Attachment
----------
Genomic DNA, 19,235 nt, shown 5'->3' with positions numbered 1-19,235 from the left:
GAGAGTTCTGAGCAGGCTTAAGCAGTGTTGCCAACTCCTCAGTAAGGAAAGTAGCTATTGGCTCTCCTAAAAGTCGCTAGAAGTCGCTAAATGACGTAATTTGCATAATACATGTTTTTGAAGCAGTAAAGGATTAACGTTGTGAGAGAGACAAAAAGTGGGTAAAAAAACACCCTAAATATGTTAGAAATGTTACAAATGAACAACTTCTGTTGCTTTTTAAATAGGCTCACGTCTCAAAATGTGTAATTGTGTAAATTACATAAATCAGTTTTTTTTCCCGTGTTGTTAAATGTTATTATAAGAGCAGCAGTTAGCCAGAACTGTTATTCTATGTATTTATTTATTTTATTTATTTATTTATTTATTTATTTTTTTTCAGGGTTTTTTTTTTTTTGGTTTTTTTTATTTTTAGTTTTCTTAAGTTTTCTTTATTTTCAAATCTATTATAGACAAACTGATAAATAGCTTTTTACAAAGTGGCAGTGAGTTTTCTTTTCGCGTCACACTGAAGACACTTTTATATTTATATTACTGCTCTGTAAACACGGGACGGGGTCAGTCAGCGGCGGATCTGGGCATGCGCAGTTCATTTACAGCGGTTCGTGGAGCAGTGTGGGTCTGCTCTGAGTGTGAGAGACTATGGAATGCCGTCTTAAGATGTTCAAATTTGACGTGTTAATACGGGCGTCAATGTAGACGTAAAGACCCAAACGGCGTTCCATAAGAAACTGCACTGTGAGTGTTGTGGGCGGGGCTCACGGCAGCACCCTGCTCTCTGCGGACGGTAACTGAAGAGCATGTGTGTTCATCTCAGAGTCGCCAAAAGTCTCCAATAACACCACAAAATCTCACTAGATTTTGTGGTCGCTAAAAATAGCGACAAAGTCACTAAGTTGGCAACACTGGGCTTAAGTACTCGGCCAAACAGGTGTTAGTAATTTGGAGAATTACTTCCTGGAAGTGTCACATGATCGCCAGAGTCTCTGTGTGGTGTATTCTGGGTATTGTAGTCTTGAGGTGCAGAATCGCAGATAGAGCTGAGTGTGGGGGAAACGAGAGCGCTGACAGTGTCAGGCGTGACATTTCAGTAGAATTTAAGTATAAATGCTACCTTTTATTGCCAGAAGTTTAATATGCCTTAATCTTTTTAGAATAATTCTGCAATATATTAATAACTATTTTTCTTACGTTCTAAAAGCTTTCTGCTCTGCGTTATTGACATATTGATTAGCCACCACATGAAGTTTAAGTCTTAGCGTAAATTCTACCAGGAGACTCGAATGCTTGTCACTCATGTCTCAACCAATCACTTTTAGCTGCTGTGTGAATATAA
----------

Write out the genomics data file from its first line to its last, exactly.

Genomic DNA, 19,235 nt, shown 5'->3' with positions numbered 1-19,235 from the left:
GAGAGTTCTGAGCAGGCTTAAGCAGTGTTGCCAACTCCTCAGTAAGGAAAGTAGCTATTGGCTCTCCTAAAAGTCGCTAGAAGTCGCTAAATGACGTAATTTGCATAATACATGTTTTTGAAGCAGTAAAGGATTAACGTTGTGAGAGAGACAAAAAGTGGGTAAAAAAACACCCTAAATATGTTAGAAATGTTACAAATGAACAACTTCTGTTGCTTTTTAAATAGGCTCACGTCTCAAAATGTGTAATTGTGTAAATTACATAAATCAGTTTTTTTTCCCGTGTTGTTAAATGTTATTATAAGAGCAGCAGTTAGCCAGAACTGTTATTCTATGTATTTATTTATTTTATTTATTTATTTATTTATTTATTTTTTTTCAGGGTTTTTTTTTTTTTGGTTTTTTTTATTTTTAGTTTTCTTAAGTTTTCTTTATTTTCAAATCTATTATAGACAAACTGATAAATAGCTTTTTACAAAGTGGCAGTGAGTTTTCTTTTCGCGTCACACTGAAGACACTTTTATATTTATATTACTGCTCTGTAAACACGGGACGGGGTCAGTCAGCGGCGGATCTGGGCATGCGCAGTTCATTTACAGCGGTTCGTGGAGCAGTGTGGGTCTGCTCTGAGTGTGAGAGACTATGGAATGCCGTCTTAAGATGTTCAAATTTGACGTGTTAATACGGGCGTCAATGTAGACGTAAAGACCCAAACGGCGTTCCATAAGAAACTGCACTGTGAGTGTTGTGGGCGGGGCTCACGGCAGCACCCTGCTCTCTGCGGACGGTAACTGAAGAGCATGTGTGTTCATCTCAGAGTCGCCAAAAGTCTCCAATAACACCACAAAATCTCACTAGATTTTGTGGTCGCTAAAAATAGCGACAAAGTCACTAAGTTGGCAACACTGGGCTTAAGTACTCGGCCAAACAGGTGTTAGTAATTTGGAGAATTACTTCCTGGAAGTGTCACATGATCGCCAGAGTCTCTGTGTGGTGTATTCTGGGTATTGTAGTCTTGAGGTGCAGAATCGCAGATAGAGCTGAGTGTGGGGGAAACGAGAGCGCTGACAGTGTCAGGCGTGACATTTCAGTAGAATTTAAGTATAAATGCTACCTTTTATTGCCAGAAGTTTAATATGCCTTAATCTTTTTAGAATAATTCTGCAATATATTAATAACTATTTTTCTTACGTTCTAAAAGCTTTCTGCTCTGCGTTATTGACATATTGATTAGCCACCACATGAAGTTTAAGTCTTAGCGTAAATTCTACCAGGAGACTCGAATGCTTGTCACTCATGTCTCAACCAATCACTTTTAGCTGCTGTGTGAATATAA